After deep water formation has ceased, nutrient levels slowly increase in the North Atlantic (Fig. 1h) owing to horizontal advection and diffusion along isopycnals, and a shallow nutricline develops (Fig. 3e), similar to the present situation in the North Pacific (Fig. 3b, d). This is in good agreement with glacial reconstructions suggesting higher nutrient levels in the deep and intermediate North Atlantic during cold phases2, 8. (Note that carbon isotope ratios used as nutrient proxies in refs 2 and 8 might also be influenced by airsea gas exchange.) In the top 1 km of the Pacific, Indian and South Atlantic oceans, nutrient levels decrease while deep sea nutrient concentrations increase owing to missing injection of low-nutrient North Atlantic Deep Water (Fig. 3). Deep upwelling in the Indo-Pacific is reduced by 50% (4 Sv), contributing directly to lesser nutrients there. Upwelling across 1,000 m into the Southern Ocean (south of 35° S) diminishes by 10 Sv, causing lower nutrient concentrations in the formation areas of Subantarctic Mode Water (SAMW). Large regions of the world's upper oceans are currently supplied with nutrients by SAMW9. Thus, lower nutrient levels of SAMW reduce nutrient supply to these regions, as analysis of the individual term balances of the upper ocean nutrient budget confirmed (not shown). In the North Atlantic, increasing subsurface nutrient levels lead to a gradual recovery of plankton stocks after year 500 (Fig. 1g). Around year 1,200, that is, 700 yr after the collapse, North Atlantic plankton stocks re-attain their initial size. Note that this occurs before the resumption of the circulation around year 1,340.

The simulated evolution of productivity in the North Atlantic (Fig. 4a) is consistent with recent reconstructions10-12. A qualitative productivity record of high temporal resolution from the Reykjanes ridge (60° N, 30° W), based on planktonic and benthic foraminifera species composition and accumulation rates, indicates low productivity during stadials and high productivity during interstadials11. This is in agreement with the simulations, which show stadial productivity reduced by about 40%. Consistently, a record of benthic species composition from the northeast Atlantic (50° N, 20° W) also indicates low productivity during Heinrich events12. A quantitative reconstruction of productivity from the northeast Atlantic10 (53° N, 19° W) shows about 50% decrease during cold and fresh episodes with respect to warm and saline periods, consistent with the simulations.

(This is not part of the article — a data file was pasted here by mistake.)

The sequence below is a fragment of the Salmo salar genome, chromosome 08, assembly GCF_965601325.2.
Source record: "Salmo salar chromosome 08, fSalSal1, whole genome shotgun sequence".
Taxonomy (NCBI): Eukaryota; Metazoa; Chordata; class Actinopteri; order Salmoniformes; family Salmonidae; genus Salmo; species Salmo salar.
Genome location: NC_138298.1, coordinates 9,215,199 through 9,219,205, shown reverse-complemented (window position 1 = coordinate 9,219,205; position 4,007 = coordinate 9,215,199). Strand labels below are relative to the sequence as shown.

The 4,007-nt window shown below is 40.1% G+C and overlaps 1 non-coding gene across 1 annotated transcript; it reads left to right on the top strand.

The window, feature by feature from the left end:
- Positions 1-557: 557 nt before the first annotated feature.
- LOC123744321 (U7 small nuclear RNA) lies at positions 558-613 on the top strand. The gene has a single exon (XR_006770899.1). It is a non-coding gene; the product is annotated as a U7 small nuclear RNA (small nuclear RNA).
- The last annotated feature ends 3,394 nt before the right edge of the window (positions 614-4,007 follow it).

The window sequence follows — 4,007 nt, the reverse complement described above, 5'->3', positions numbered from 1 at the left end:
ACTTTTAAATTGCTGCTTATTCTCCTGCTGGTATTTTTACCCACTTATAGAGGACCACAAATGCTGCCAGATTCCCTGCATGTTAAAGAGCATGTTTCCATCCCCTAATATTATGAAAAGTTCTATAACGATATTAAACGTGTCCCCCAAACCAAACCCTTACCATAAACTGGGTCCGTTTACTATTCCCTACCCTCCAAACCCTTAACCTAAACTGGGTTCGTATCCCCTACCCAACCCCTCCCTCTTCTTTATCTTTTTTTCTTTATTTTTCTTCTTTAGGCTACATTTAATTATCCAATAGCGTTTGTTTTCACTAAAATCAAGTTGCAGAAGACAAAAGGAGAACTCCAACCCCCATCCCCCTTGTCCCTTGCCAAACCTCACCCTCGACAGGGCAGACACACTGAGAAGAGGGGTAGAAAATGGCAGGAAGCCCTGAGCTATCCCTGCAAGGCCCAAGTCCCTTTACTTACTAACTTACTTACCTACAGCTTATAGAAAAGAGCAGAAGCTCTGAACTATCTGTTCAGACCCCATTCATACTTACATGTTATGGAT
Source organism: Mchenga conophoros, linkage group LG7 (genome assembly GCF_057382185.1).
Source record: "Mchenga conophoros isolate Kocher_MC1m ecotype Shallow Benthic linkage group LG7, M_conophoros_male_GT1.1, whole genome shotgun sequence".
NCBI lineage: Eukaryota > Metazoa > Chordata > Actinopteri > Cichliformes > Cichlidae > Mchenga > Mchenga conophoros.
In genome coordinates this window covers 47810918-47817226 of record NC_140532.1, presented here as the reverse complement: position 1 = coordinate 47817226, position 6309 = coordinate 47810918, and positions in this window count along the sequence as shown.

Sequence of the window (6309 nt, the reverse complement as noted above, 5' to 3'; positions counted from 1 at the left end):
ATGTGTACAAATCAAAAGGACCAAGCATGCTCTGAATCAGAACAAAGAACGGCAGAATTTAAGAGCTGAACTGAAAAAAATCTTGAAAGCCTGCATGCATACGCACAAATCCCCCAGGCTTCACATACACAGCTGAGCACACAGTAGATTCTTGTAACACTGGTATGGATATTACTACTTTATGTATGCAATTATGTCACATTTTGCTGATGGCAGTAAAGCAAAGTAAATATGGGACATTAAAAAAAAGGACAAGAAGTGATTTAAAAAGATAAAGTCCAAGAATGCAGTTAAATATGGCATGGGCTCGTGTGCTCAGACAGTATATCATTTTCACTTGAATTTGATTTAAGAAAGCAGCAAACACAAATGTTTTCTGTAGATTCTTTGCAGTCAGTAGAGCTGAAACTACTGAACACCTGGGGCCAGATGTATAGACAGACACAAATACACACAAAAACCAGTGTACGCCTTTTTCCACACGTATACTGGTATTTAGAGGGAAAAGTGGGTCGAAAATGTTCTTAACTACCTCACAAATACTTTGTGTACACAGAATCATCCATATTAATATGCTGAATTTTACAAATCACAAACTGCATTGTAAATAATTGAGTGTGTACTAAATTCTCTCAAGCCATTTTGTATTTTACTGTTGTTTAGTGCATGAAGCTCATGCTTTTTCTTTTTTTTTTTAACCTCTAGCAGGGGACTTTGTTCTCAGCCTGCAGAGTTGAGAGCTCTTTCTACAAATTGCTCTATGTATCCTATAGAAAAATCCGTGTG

A fast reduction of productivity and planktonic biomass is also simulated in the equatorial and South Atlantic (Figs 2d, 4a). In the western equatorial Atlantic (61° W, 12° N), productivity decreases by 2550%, consistent with a high-resolution record of dinoflagellate cyst and organic carbon accumulation at this site. The reduced productivity during the stadial DansgaardOeschger phases13 has been attributed to variations in the Orinoco River nutrient discharge and coastal upwelling strength. These processes are not included in the simulation, which shows a decrease in response to thermohaline driven changes in ocean circulation only. In the eastern South Atlantic, productivity drops dramatically during the first 500 yr of the simulations and remains low throughout the stadial. Reversal of the upper ocean flow direction (Fig. 3c, e) from mainly northward at year 0 to southward after year 500 cuts off the South Atlantic from a supply of high-nutrient waters of southern origin. Additionally, reduced upwelling decreases nutrients in the southeast Atlantic.

Productivity also declines in the Arabian Sea and the eastern tropical Indian Ocean, as well as in the Southern Ocean. In the Arabian Sea at 66° E, 23° N, for example, productivity decreases by about 40% until year 1,200 (Fig. 4b). This is consistent with recent alkenone-based reconstructions from this site14 suggesting higher productivity during interstadials and lower productivity during stadials. However, in the simulation this is caused by purely thermohaline-driven changes in upwelling and not through wind-driven upwelling as suggested previously14.

After entering the stadial state at year 500, the ecosystem also declines in the North Pacific, the eastern tropical Pacific and in the Southern Ocean owing to gradual depletion of surface nutrients there (Figs 3, 4). High-resolution records from the northeast Pacific demonstrate anoxic conditions during interstadials and better oxygenation during stadials15, 16. This has been explained by changes in intermediate water mass ventilation15 and/or surface water productivity16. In the simulation, productivity at 120° W, 34° N decreases by up to 50% from interstadial to stadial levels. Lower productivity leads to slower rates of remineralization of organic matter, and therefore to reduced consumption of oxygen at depth. Thus, the simulation is consistent with the record, and supports the hypothesis that reduced productivity was at least partly responsible for the higher oxygen concentrations during the cold events. However, contrary to speculations that changes in ENSO (El Niño/Southern Oscillation) were responsible for the stadial productivity minimum16, in the simulation it is solely caused by thermohaline-driven reduction in upwelling.

The AMO spindown does not decrease productivity everywhere. Along the eastern boundary current of the North Atlantic subtropical gyre, for example, productivity increases during the first 750 yr of the simulation (Figs 2, 4). At 20° W, 26° N (the location of sediment core 15637) and at 20° W, 40° N (along the Iberian margin), productivity increases by up to a factor of five during the stadial. Palaeoproductivity records from these sites17, 18 indicate increased productivity by a factor of two or more during cold events, consistent with the model results. Analysis of the simulation indicates that increasing subsurface nutrient concentrations and stronger upwelling fertilize the ocean along the Iberian and North African coasts during the stadials.